provides that a private citizen may make an arrest if a felony is committed in his presence or within his immediate knowledge. A private citizen may make an arrest upon reasonable and probable grounds of suspicion if the offense is a felony and the offender is escaping or trying to escape. For a citizen's arrest to be valid, the citizen must use no more force than is reasonable under the circumstances. . . . Also, . . . deadly force in effecting an arrest is limited to self-defense or to a situation in which it is necessary to prevent a forcible felony." Id. See also Prayor v. State, 214 Ga. App. 132
, 133 (447 SE2d 155
) (1994). This enumeration is thus without merit.
2. Contrary to defendant's second enumeration of error, under the evidence adduced at trial the jury was authorized to reject his citizen's arrest/justification and self-defense/justification defenses and to convict him of the crime charged.
3. Defendant contends that the trial court erred in refusing to give his requested charge on the lesser offense of simple assault. "Simple assault 'is necessarily a lesser included offense of the greater crime of aggravated assault and is an essential part thereof.' [Cit.] Thus, any defendant who has committed the greater offense of aggravated assault has necessarily committed the lesser offense of simple assault. [Cits.] 'But this does not mean that the (trial) court should authorize the jury to enter a verdict for the lesser crime in every case.' [Cit.] Where, as here, the undisputed evidence shows that the assault was committed with a deadly weapon, it is not error to refuse to give a charge on simple assault as a lesser included offense. [Cit.] 'Under the facts here, [defendant] either committed an aggravated assault or none at all. There was no evidence of an attempt to commit an injury not involving (a) gun.' [Cit.] It follows that the trial court did not err in refusing to give [defendant's] requested charge." Dickerson v. State, 207 Ga. App. 241 (1) (427 SE2d 591) (1993)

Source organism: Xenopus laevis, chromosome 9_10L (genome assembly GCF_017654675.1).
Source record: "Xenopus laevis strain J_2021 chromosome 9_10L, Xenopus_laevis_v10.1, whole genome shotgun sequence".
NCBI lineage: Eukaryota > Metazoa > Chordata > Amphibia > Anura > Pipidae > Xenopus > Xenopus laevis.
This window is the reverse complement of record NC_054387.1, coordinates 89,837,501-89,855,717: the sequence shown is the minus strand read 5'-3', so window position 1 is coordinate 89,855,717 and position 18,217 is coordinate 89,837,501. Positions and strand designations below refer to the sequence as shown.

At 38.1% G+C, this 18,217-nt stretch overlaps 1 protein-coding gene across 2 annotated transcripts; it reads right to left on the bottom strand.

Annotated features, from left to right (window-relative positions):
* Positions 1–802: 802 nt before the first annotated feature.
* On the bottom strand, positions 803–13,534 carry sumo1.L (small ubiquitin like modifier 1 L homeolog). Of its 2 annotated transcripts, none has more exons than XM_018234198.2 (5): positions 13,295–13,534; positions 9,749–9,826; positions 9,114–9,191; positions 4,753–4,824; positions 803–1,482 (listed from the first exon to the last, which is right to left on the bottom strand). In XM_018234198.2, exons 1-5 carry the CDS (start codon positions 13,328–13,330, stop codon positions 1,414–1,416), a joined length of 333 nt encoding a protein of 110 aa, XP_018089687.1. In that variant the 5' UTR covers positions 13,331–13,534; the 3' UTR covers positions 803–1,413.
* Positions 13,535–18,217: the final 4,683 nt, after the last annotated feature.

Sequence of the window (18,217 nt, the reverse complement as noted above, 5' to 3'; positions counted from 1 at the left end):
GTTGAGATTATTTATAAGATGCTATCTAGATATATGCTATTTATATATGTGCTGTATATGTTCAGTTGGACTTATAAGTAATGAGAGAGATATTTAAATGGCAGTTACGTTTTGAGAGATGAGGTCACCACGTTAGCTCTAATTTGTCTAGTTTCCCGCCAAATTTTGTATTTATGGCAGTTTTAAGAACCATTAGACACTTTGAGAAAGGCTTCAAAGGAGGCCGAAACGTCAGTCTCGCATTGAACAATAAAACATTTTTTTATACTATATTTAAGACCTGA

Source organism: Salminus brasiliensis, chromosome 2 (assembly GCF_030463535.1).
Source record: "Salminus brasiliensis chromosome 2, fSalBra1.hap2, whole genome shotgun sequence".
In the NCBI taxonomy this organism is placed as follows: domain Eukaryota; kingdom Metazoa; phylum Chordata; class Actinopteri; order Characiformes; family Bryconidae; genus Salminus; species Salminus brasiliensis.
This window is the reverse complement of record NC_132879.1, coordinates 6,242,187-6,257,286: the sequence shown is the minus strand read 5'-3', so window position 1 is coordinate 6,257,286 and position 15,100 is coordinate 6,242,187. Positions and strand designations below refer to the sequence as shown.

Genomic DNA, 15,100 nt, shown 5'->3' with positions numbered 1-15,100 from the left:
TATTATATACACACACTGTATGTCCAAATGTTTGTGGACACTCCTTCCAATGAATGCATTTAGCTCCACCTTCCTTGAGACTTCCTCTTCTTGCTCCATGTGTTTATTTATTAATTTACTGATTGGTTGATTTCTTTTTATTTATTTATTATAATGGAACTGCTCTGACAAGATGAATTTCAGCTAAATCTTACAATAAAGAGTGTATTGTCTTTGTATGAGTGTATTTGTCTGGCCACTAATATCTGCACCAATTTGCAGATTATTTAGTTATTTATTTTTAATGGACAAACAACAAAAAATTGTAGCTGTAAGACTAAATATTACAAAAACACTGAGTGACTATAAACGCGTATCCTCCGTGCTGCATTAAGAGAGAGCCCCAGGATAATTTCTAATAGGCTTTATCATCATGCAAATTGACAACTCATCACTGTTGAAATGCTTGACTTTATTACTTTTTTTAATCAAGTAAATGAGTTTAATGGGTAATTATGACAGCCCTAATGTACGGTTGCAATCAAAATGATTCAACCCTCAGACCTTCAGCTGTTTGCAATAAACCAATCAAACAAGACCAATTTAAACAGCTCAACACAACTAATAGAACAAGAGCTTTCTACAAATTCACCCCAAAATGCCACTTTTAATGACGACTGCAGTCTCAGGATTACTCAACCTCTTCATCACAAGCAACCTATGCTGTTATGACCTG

; Zachery v. State, 158 Ga. App. 448
, 450 (3) (280 SE2d 860
4. Contrary to defendant's fourth enumeration of error, the trial court properly denied defendant's motion to exclude evidence of the victim's injuries. Specifically, defendant argues the paralyzed victim should have testified via camera hook-up so that his injuries would not be apparent to the jury, and that certain medical testimony about the injuries should have been excluded. We find no merit to these contentions. " 'The injuries sustained in an aggravated assault are relevant to that assault and therefore admissible. . . . "The Georgia courts have said many times that relevant evidence is not subject to an objection that it might inflame the minds of the jury or prejudice the jury and this is true even where the offered evidence is only cumulative." ' [Cit.]" Cail v. State, 194 Ga. App. 584
, 585 (1) (391 SE2d 444
) (1990). See also Jefferson v. State, 206 Ga. App. 544
, 548 (5) (425 SE2d 915
6. Contrary to defendant's remaining three enumerations of error, our review of the trial court's charge to the jury shows the court properly instructed the jury on the law of justification, and on the State's burden of proof relative to the defenses asserted by defendant at trial. Although defendant asserts otherwise, the trial court did instruct the jury on the definition of "forcible felony," and we decline to reverse the conviction in this case on account of the court's failure to also include a charge defining felony. Carver v. State, 262 Ga. 723
, 724 (2) (425 SE2d 657
J. Tom Morgan, District Attorney, Richard S. Moultrie, Jr., Desiree S. Peagler, Assistant District Attorneys, for appellee.